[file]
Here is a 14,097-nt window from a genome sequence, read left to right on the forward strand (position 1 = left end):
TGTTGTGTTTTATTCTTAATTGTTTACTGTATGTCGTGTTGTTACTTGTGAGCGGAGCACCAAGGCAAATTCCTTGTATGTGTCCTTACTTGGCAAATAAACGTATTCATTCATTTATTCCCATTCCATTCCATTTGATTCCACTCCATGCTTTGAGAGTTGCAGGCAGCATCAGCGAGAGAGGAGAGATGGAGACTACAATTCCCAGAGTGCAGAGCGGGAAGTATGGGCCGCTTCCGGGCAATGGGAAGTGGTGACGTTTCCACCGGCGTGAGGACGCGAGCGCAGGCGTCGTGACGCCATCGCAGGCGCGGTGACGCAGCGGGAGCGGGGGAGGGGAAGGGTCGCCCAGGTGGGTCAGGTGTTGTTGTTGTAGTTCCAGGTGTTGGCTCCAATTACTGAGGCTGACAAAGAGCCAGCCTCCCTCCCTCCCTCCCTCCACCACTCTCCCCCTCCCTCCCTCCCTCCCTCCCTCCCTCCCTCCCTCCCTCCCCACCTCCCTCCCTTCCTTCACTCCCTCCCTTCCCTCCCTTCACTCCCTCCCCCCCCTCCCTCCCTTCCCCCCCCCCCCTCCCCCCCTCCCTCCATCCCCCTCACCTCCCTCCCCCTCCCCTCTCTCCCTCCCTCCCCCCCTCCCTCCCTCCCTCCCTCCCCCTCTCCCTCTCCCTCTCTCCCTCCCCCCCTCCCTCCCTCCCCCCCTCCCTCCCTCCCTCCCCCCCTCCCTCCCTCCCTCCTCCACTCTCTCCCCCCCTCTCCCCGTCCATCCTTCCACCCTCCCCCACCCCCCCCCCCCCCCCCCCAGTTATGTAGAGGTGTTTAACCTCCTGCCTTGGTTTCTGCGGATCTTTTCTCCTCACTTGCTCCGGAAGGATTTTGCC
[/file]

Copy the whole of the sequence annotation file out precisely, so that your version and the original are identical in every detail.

Here is a 14,097-nt window from a genome sequence, read left to right on the forward strand (position 1 = left end):
TGTTGTGTTTTATTCTTAATTGTTTACTGTATGTCGTGTTGTTACTTGTGAGCGGAGCACCAAGGCAAATTCCTTGTATGTGTCCTTACTTGGCAAATAAACGTATTCATTCATTTATTCCCATTCCATTCCATTTGATTCCACTCCATGCTTTGAGAGTTGCAGGCAGCATCAGCGAGAGAGGAGAGATGGAGACTACAATTCCCAGAGTGCAGAGCGGGAAGTATGGGCCGCTTCCGGGCAATGGGAAGTGGTGACGTTTCCACCGGCGTGAGGACGCGAGCGCAGGCGTCGTGACGCCATCGCAGGCGCGGTGACGCAGCGGGAGCGGGGGAGGGGAAGGGTCGCCCAGGTGGGTCAGGTGTTGTTGTTGTAGTTCCAGGTGTTGGCTCCAATTACTGAGGCTGACAAAGAGCCAGCCTCCCTCCCTCCCTCCCTCCACCACTCTCCCCCTCCCTCCCTCCCTCCCTCCCTCCCTCCCTCCCTCCCTCCCCACCTCCCTCCCTTCCTTCACTCCCTCCCTTCCCTCCCTTCACTCCCTCCCCCCCCTCCCTCCCTTCCCCCCCCCCCCTCCCCCCCTCCCTCCATCCCCCTCACCTCCCTCCCCCTCCCCTCTCTCCCTCCCTCCCCCCCTCCCTCCCTCCCTCCCTCCCCCTCTCCCTCTCCCTCTCTCCCTCCCCCCCTCCCTCCCTCCCCCCCTCCCTCCCTCCCTCCCCCCCTCCCTCCCTCCCTCCTCCACTCTCTCCCCCCCTCTCCCCGTCCATCCTTCCACCCTCCCCCACCCCCCCCCCCCCCCCCCCAGTTATGTAGAGGTGTTTAACCTCCTGCCTTGGTTTCTGCGGATCTTTTCTCCTCACTTGCTCCGGAAGGATTTTGCC